Naaman discussed this with the king of Syria. Naaman did not want to leave the country unless the king agreed. The king strongly urged Naaman to go. The king wanted the leader of his army to be healthy. The king even wrote a letter to the king of *Israel in order to support Naaman. This letter was like a modern passport. The king of Syria urged the king of *Israel to help Naaman in every possible manner.
Naaman made careful preparations for his journey. He did not realise that the *Lord is God over the whole world. And he did not realise that the *Lord cares about people from every nation (Jonah 4:11). Naaman thought that he was asking a foreign god in a foreign country to help him. So Naaman hoped that the king of *Israel would introduce him to this great *prophet. Naaman did not realise that even the king of *Israel followed a different religion from the *prophet!
Naaman did not know that God’s *grace is free (Ephesians 2:8-9). But Naaman was willing to pay the *prophet well. He took a vast quantity of gold and silver for that purpose. Naaman wanted to be generous to the *prophet and his God. Naaman was not trying to get something for nothing.
Like the wise men who followed the star (Matthew 2:1-8), Naaman first went to the palace. Like them, he came from abroad in order to see a very important person. And like them, he discovered that the king was unable to introduce him to that person.
When Naaman produced the letter, the king of *Israel was in a desperate state. He thought that the king of Syria was trying to start a war. The king of *Israel had no power over what God did. The king of *Israel did not even *worship the real God. So it was clearly impossible for the king of *Israel to help Naaman. But the king of Syria would be very angry if the king of *Israel refused to help Naaman. So the king of *Israel tore his clothes. People used to do that when they felt very sad or desperate about something.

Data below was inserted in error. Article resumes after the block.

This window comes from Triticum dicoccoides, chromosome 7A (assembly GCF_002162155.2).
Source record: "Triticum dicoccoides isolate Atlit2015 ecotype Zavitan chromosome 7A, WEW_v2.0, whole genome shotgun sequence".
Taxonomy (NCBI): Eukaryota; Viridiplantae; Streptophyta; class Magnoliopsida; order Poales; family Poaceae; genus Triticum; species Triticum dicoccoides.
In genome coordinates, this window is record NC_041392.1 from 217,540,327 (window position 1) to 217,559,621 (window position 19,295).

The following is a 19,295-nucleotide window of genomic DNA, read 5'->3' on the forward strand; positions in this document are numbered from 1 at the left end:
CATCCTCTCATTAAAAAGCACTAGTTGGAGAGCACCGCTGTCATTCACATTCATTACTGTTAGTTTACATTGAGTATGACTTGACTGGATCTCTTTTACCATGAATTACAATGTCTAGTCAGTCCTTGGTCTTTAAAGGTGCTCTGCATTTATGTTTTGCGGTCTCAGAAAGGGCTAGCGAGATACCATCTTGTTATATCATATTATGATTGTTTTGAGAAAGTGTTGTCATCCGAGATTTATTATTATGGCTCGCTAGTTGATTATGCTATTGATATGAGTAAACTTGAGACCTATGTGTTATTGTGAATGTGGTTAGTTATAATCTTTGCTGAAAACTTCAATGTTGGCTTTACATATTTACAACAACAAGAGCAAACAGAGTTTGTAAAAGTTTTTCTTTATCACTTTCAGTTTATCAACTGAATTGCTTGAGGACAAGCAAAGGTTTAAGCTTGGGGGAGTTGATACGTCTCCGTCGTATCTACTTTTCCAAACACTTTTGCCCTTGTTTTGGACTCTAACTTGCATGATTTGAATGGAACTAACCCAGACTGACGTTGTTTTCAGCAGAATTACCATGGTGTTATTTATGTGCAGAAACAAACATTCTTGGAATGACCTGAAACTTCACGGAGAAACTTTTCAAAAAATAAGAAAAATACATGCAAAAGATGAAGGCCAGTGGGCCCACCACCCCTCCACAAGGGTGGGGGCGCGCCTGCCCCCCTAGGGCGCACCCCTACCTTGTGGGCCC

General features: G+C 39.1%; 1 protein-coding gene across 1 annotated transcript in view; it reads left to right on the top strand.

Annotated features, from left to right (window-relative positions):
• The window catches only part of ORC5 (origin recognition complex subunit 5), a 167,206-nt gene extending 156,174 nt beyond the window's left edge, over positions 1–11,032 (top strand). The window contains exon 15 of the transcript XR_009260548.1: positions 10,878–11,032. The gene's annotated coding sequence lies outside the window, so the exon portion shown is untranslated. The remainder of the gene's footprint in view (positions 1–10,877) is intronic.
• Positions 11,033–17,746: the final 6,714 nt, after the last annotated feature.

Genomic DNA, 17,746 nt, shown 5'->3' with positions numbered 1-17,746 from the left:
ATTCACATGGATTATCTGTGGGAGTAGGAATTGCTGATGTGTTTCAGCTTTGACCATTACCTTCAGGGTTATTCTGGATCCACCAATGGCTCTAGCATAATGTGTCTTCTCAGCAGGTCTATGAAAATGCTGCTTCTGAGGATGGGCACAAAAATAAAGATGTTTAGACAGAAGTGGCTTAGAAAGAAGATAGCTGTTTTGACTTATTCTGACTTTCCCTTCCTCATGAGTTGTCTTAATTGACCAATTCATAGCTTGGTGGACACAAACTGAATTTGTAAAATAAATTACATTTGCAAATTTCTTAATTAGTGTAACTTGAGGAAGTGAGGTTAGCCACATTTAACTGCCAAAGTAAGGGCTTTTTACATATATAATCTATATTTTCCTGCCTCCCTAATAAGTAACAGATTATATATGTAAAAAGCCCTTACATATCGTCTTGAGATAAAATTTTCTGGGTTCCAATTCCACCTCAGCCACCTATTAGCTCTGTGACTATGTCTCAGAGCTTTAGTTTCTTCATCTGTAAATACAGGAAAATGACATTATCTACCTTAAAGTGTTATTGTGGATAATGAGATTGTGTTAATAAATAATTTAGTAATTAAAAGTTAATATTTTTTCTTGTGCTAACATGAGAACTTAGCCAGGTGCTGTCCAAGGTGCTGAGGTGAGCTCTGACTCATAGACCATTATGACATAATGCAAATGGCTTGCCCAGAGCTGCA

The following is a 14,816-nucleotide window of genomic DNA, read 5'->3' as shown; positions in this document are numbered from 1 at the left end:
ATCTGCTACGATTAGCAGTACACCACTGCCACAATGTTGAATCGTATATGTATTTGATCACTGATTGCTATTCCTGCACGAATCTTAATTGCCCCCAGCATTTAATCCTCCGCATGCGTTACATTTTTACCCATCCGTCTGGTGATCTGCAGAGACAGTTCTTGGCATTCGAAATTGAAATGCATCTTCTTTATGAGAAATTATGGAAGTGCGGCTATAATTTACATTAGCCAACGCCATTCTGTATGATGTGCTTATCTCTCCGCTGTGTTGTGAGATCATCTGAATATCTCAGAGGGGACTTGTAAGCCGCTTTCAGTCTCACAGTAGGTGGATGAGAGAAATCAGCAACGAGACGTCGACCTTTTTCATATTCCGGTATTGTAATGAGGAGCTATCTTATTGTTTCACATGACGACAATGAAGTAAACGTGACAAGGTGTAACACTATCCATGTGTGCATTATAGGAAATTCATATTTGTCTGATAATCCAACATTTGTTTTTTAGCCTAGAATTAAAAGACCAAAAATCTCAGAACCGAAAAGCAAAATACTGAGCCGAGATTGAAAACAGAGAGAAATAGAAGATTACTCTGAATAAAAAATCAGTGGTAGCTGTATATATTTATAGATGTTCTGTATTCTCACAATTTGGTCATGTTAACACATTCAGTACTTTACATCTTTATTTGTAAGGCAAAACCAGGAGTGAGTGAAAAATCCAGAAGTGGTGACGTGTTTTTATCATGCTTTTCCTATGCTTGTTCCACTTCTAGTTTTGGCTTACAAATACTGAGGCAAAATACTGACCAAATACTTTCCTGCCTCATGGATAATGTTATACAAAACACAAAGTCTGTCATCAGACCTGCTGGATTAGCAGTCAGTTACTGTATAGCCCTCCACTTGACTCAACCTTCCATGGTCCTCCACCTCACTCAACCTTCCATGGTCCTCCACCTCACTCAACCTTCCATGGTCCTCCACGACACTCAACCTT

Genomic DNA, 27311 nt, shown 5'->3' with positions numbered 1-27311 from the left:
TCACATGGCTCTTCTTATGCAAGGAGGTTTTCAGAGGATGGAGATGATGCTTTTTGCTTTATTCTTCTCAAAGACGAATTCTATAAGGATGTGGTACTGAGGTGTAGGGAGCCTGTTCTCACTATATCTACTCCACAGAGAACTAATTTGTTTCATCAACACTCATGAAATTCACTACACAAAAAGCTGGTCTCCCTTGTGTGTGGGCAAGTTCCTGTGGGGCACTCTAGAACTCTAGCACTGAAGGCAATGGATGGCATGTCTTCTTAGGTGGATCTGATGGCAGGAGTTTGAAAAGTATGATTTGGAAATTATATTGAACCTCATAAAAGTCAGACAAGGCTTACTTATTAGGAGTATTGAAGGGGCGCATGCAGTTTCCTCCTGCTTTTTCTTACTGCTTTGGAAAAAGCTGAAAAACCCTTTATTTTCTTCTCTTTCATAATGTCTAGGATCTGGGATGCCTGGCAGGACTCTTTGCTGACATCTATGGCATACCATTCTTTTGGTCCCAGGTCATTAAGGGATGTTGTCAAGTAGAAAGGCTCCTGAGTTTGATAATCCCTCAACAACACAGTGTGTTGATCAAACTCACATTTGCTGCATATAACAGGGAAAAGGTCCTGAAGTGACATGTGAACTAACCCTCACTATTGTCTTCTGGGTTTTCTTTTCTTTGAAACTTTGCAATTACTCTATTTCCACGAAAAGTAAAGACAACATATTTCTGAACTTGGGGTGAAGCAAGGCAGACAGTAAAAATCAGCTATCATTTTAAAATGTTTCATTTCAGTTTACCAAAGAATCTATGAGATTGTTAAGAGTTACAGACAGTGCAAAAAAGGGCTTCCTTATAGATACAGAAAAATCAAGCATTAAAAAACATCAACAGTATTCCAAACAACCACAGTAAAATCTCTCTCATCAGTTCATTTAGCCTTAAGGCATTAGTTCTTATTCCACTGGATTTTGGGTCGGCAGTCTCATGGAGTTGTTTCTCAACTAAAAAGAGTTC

However, Elisha was not afraid when he heard about Naaman’s visit. Elisha knew that God could cure illnesses. He told the king to send Naaman. God would prove to Naaman that ‘there was a *prophet in *Israel’. In other words, the *Lord would prove that he is the real God. And Naaman would see that God was working by his *prophet.
v9 Naaman went with his horses and *chariots. He stopped at the door of Elisha’s house. v10 Elisha sent a person with a message, who spoke to Naaman. ‘Go and wash 7 times in the Jordan river. That will cure you of your disease.’
v11 But Naaman was very angry when he went away. He said this. ‘I thought that Elisha would come out to me. I thought that he would pray to the *Lord, his God. Then he would wave his hand over the part of my body that is ill. And so he would cure me. v12 Surely the Abana river and the Pharpar river in Damascus are better than *Israel’s waters. I would rather wash in those rivers in order to be healthy.’ So Naaman turned and he went away in great anger.
v13 Naaman’s servants went to him and they spoke to him. ‘Sir, if the *prophet had told you to do a difficult thing, you would have done it. Surely it is much easier to wash. It is much easier to get a remedy in that way.’ v14 So Naaman obeyed Elisha, the man of God. Naaman went down and he washed himself in the Jordan river 7 times. His remedy was complete. His skin became firm and healthy like a young boy’s skin.
v15 Naaman and all his men went back to the man of God. Naaman stood in front of him. And Naaman said this to him. ‘Now I know that the God of *Israel is the only God. Please accept a gift from me; I am your servant.’
v16 The *prophet gave this answer. ‘I will not accept a gift. I make that promise as surely as the *Lord lives. He is the God whom I serve.’ Although Naaman insisted, Elisha still refused.